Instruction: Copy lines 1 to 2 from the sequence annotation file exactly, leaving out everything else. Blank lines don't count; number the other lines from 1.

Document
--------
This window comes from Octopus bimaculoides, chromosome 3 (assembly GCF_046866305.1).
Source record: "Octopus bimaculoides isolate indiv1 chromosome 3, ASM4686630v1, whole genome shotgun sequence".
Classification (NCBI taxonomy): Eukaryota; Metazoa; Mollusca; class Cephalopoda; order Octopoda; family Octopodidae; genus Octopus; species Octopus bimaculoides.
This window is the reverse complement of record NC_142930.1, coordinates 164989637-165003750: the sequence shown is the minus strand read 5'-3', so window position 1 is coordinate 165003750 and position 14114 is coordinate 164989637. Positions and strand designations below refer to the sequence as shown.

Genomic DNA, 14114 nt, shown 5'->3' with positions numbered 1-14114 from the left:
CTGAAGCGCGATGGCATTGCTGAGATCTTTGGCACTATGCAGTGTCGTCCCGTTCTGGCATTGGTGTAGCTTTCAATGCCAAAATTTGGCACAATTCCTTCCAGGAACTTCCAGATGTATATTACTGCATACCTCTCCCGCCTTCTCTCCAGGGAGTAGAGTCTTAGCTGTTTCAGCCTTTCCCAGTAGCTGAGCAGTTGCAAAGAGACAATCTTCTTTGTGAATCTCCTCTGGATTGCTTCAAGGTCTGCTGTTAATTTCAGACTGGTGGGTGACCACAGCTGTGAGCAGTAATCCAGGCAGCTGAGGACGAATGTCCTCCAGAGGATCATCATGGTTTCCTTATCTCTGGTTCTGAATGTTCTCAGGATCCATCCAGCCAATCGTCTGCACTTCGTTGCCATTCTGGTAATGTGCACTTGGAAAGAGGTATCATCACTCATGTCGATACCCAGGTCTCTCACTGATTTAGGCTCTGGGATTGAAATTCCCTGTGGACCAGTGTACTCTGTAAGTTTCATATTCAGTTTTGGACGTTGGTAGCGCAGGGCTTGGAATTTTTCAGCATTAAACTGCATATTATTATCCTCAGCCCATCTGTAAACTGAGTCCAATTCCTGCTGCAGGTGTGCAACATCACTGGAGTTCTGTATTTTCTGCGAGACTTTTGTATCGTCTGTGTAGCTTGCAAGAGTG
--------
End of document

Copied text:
This window comes from Octopus bimaculoides, chromosome 3 (assembly GCF_046866305.1).
Source record: "Octopus bimaculoides isolate indiv1 chromosome 3, ASM4686630v1, whole genome shotgun sequence".